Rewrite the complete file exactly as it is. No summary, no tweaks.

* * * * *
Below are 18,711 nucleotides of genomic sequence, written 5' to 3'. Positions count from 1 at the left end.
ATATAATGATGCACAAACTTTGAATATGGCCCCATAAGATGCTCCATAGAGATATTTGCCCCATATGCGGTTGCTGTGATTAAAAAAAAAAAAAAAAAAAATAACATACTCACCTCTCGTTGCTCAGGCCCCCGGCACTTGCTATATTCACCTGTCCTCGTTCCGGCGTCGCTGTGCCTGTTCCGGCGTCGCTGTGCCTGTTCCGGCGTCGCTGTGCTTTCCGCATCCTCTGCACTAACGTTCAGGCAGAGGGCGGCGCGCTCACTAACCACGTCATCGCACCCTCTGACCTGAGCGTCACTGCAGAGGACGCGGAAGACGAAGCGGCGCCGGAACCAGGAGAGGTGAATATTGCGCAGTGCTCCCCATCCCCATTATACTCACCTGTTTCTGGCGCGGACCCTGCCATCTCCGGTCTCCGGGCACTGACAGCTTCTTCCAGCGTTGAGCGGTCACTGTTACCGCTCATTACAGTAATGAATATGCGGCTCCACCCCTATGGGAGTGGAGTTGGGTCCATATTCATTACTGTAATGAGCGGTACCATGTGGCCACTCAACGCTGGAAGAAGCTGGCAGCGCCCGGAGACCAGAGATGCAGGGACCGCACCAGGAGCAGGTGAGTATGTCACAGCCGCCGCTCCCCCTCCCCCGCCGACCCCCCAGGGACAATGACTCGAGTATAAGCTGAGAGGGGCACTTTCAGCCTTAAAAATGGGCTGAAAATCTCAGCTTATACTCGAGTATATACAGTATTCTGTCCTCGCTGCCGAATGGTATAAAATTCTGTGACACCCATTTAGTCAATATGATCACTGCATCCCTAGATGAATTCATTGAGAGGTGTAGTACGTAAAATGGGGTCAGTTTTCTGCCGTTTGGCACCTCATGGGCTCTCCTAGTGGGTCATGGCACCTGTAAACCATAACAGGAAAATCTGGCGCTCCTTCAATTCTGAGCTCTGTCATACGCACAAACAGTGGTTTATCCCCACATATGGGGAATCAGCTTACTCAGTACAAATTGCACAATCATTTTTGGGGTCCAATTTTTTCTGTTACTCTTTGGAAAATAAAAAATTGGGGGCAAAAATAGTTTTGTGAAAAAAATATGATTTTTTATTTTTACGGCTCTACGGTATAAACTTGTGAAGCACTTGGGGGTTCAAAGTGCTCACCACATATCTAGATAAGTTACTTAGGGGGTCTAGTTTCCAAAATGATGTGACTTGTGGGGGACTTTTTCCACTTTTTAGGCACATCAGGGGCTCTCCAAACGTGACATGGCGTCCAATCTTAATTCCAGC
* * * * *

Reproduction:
Below are 18,711 nucleotides of genomic sequence, written 5' to 3'. Positions count from 1 at the left end.
ATATAATGATGCACAAACTTTGAATATGGCCCCATAAGATGCTCCATAGAGATATTTGCCCCATATGCGGTTGCTGTGATTAAAAAAAAAAAAAAAAAAAATAACATACTCACCTCTCGTTGCTCAGGCCCCCGGCACTTGCTATATTCACCTGTCCTCGTTCCGGCGTCGCTGTGCCTGTTCCGGCGTCGCTGTGCCTGTTCCGGCGTCGCTGTGCTTTCCGCATCCTCTGCACTAACGTTCAGGCAGAGGGCGGCGCGCTCACTAACCACGTCATCGCACCCTCTGACCTGAGCGTCACTGCAGAGGACGCGGAAGACGAAGCGGCGCCGGAACCAGGAGAGGTGAATATTGCGCAGTGCTCCCCATCCCCATTATACTCACCTGTTTCTGGCGCGGACCCTGCCATCTCCGGTCTCCGGGCACTGACAGCTTCTTCCAGCGTTGAGCGGTCACTGTTACCGCTCATTACAGTAATGAATATGCGGCTCCACCCCTATGGGAGTGGAGTTGGGTCCATATTCATTACTGTAATGAGCGGTACCATGTGGCCACTCAACGCTGGAAGAAGCTGGCAGCGCCCGGAGACCAGAGATGCAGGGACCGCACCAGGAGCAGGTGAGTATGTCACAGCCGCCGCTCCCCCTCCCCCGCCGACCCCCCAGGGACAATGACTCGAGTATAAGCTGAGAGGGGCACTTTCAGCCTTAAAAATGGGCTGAAAATCTCAGCTTATACTCGAGTATATACAGTATTCTGTCCTCGCTGCCGAATGGTATAAAATTCTGTGACACCCATTTAGTCAATATGATCACTGCATCCCTAGATGAATTCATTGAGAGGTGTAGTACGTAAAATGGGGTCAGTTTTCTGCCGTTTGGCACCTCATGGGCTCTCCTAGTGGGTCATGGCACCTGTAAACCATAACAGGAAAATCTGGCGCTCCTTCAATTCTGAGCTCTGTCATACGCACAAACAGTGGTTTATCCCCACATATGGGGAATCAGCTTACTCAGTACAAATTGCACAATCATTTTTGGGGTCCAATTTTTTCTGTTACTCTTTGGAAAATAAAAAATTGGGGGCAAAAATAGTTTTGTGAAAAAAATATGATTTTTTATTTTTACGGCTCTACGGTATAAACTTGTGAAGCACTTGGGGGTTCAAAGTGCTCACCACATATCTAGATAAGTTACTTAGGGGGTCTAGTTTCCAAAATGATGTGACTTGTGGGGGACTTTTTCCACTTTTTAGGCACATCAGGGGCTCTCCAAACGTGACATGGCGTCCAATCTTAATTCCAGC